20 Years Later

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[pullquote]The Kindness Has Stayed With Me.”[/pullquote]

At the time of the bombing, Oklahoma City Police Chief Bill Citty had been a captain for about four years and the public information officer for about two. The blast was strong enough that he initially thought the bomb had been in the police headquarters five blocks away from the Murrah building, but he says they soon discovered the true location.

“I went to the scene pretty quickly. My responsibility was media, but as an officer, I also helped set up a command post to start organizing a response effort. It was very, very hectic, and there was lots of smoke and dust, and it almost felt like you were choking. I looked at the building and it felt surreal. I’ve never seen anything like it,” Citty says.

Oklahoma city police chief Bill Citty was a captain and public information officer at the time of the attack and helped organize a response effort as a first responder.
Oklahoma city police chief Bill Citty was a captain and public information officer at the time of the attack and helped organize a response effort as a first responder.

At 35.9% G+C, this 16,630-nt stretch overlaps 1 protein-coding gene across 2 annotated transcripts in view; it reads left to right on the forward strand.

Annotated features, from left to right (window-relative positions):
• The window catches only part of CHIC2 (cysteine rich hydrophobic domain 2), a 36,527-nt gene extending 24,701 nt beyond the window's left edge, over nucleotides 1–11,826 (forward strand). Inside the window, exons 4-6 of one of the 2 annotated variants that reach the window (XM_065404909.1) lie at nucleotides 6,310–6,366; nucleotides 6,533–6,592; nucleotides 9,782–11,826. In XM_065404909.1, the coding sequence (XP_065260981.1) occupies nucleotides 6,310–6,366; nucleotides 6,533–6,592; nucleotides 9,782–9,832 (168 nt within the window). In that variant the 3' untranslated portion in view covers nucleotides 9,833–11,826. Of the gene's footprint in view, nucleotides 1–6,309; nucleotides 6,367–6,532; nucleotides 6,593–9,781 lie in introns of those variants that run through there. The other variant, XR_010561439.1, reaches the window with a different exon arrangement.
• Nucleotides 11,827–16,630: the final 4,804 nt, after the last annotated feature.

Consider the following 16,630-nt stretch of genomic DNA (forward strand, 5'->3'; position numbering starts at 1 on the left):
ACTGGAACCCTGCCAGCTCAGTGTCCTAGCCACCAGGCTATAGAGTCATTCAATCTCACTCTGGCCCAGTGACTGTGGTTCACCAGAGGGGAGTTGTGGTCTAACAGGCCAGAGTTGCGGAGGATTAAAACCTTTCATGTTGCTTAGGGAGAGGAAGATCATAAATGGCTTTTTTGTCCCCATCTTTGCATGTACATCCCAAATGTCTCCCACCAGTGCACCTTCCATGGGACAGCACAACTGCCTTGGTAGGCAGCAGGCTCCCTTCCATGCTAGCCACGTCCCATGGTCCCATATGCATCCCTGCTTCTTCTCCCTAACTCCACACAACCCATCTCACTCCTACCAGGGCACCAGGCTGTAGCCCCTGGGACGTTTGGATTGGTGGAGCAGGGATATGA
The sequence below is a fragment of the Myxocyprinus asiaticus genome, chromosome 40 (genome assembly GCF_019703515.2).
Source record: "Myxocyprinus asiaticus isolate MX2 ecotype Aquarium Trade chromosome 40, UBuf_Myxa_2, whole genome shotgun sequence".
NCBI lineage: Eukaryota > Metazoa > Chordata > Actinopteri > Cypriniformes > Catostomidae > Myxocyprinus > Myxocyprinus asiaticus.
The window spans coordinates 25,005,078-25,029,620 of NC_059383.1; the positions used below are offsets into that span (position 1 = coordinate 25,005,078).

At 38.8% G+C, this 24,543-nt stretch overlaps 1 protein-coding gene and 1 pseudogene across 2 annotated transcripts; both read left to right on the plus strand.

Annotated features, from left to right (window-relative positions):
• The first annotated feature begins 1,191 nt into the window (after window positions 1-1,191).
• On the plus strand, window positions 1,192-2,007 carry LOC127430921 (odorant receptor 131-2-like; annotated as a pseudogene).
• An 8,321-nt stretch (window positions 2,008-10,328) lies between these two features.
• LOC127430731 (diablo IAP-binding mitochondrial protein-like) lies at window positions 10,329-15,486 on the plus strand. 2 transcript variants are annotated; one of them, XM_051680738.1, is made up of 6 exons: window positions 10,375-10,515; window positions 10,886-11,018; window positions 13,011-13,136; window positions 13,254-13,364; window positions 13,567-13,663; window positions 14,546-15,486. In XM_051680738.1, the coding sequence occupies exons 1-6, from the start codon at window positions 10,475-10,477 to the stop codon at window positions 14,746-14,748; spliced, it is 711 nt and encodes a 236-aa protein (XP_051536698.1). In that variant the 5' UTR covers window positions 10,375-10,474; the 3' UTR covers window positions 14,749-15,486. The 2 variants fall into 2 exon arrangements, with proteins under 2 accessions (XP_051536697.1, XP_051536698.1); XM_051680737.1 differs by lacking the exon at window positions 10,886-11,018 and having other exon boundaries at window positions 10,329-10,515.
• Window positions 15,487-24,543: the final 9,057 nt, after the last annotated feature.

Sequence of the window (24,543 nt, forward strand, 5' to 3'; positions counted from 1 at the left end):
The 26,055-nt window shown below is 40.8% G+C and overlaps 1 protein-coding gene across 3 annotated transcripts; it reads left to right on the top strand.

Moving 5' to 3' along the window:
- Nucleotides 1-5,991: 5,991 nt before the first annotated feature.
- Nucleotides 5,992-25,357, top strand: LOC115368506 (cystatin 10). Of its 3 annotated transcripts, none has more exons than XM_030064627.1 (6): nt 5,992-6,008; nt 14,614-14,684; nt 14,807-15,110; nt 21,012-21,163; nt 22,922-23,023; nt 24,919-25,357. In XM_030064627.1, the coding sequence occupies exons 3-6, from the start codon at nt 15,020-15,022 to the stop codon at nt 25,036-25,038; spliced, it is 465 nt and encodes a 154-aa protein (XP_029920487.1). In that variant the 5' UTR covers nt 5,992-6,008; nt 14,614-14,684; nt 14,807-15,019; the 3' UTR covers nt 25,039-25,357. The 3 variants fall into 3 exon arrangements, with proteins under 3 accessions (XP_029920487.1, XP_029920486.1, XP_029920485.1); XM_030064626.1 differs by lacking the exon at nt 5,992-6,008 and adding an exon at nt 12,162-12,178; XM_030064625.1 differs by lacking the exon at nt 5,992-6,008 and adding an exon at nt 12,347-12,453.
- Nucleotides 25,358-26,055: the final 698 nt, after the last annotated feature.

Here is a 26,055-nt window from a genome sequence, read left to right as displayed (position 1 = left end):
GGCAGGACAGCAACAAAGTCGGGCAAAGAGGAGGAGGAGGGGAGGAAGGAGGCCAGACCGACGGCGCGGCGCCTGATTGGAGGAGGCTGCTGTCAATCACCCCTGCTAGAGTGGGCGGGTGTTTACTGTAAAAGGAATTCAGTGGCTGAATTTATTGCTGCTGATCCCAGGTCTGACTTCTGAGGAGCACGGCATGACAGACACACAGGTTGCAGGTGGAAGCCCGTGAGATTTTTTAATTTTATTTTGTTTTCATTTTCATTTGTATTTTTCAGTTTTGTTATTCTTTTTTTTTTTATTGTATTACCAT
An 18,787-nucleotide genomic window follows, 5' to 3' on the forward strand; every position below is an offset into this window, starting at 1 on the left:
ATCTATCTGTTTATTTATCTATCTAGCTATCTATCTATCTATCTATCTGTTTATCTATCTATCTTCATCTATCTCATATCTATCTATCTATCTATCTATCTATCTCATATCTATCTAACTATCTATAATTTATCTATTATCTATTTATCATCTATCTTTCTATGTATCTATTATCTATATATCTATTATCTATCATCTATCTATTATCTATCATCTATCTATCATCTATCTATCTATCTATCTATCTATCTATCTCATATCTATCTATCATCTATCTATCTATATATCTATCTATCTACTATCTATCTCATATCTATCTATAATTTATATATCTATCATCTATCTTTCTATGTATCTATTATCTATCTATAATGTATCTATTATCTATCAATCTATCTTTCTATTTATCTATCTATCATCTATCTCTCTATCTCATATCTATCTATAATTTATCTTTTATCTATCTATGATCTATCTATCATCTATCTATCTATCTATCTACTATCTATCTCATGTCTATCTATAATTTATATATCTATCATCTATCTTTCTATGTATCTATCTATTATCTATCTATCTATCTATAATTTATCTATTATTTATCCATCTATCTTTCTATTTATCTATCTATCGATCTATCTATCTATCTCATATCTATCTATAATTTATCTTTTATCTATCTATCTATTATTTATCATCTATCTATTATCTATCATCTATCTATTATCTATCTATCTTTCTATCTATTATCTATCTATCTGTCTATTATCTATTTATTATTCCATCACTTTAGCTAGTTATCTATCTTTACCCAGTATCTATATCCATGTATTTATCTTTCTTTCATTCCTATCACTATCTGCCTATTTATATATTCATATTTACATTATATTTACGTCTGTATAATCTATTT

As an emergency responder, the full impact of the event didn’t hit until after he left the scene, Citty says.

“The first thing I thought when I walked down was how overwhelming it was, and I thought, ‘How are we going to deal with this?’” he recalls. “But you kick in doing things that you would normally do – those same things still apply even in a much larger situation. It was also a crime scene, unlike a tornado, so we had to get people out and find survivors, but also secure the area.”

Citty says although it was chaotic, communication between the various groups and agencies was impressive, and over the next few days, the community provided an outpouring of support.

“All were willing to help, and people came out of the woodwork, whether they were first responders or people just protecting the scene. The kindness was overwhelming. I witnessed the worst things I’ve ever seen and the best things,” Citty says. “On that second day, I remember going down to the food station and finally getting something to eat. Some little lady came around and started rubbing my shoulders and thanking me, and it was the sweetest thing. The kindness has stayed with me.”

The hardest part to deal with for him, Citty says, was the children who lost their lives. But during the recovery process, one woman brought her child down to the scene to thank the first responders.

“All the first responders just wanted to touch this child. The child had one arm and one leg in a cast, but this was an example of one child who survived,” Citty says. “I think that’s why the mother brought the child down, because she knew we needed to see that. To see a life that had been saved makes you feel good, and it was powerful. It was probably the most emotional part of my career.”

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